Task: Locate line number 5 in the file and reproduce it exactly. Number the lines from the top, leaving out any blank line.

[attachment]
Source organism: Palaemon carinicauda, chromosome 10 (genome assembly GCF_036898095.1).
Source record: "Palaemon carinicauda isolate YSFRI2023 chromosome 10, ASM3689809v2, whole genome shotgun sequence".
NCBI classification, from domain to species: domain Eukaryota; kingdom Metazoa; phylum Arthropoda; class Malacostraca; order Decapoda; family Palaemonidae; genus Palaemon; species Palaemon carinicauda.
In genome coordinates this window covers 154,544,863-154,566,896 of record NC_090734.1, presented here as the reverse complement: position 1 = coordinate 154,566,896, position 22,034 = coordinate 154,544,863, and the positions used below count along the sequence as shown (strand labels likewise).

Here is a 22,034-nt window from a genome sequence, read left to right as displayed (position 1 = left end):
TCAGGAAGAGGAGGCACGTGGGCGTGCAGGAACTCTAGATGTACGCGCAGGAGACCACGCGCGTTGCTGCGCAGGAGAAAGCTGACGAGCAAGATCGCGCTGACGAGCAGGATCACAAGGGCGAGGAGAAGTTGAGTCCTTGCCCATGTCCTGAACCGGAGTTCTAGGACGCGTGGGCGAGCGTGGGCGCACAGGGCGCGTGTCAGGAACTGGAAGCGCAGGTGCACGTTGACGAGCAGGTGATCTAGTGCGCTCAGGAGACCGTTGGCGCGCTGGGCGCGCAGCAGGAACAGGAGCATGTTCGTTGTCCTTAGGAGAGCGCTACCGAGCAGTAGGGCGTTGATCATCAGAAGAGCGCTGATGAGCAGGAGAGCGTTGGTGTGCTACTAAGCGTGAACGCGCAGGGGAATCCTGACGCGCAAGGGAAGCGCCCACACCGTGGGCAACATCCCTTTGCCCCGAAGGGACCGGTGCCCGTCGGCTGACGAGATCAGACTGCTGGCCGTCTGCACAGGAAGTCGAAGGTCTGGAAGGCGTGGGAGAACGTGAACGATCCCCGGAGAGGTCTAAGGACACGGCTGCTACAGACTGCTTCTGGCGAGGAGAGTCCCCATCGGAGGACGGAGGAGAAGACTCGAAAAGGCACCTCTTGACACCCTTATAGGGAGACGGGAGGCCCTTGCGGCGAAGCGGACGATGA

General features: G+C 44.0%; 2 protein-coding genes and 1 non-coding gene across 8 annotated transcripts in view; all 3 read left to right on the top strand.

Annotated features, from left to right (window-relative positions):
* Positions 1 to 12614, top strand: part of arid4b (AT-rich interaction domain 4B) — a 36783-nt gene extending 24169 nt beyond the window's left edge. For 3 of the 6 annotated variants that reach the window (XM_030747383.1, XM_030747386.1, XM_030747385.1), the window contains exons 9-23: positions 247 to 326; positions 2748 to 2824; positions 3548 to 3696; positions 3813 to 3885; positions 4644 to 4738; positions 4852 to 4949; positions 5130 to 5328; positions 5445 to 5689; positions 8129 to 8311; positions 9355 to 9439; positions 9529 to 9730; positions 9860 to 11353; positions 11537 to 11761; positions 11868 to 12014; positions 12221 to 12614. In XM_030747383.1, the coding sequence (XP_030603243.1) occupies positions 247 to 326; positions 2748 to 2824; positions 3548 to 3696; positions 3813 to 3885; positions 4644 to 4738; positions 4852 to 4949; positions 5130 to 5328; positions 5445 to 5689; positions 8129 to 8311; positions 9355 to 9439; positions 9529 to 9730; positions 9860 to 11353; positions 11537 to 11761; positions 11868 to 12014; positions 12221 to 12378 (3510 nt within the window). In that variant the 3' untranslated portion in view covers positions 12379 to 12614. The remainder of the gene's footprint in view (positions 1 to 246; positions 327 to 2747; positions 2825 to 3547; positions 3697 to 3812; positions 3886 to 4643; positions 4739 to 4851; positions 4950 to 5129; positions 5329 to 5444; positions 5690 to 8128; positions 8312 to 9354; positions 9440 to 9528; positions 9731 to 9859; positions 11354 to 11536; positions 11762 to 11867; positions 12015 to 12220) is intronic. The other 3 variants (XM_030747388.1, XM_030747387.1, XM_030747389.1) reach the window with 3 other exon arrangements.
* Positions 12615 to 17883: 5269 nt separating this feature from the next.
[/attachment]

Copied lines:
Here is a 22,034-nt window from a genome sequence, read left to right as displayed (position 1 = left end):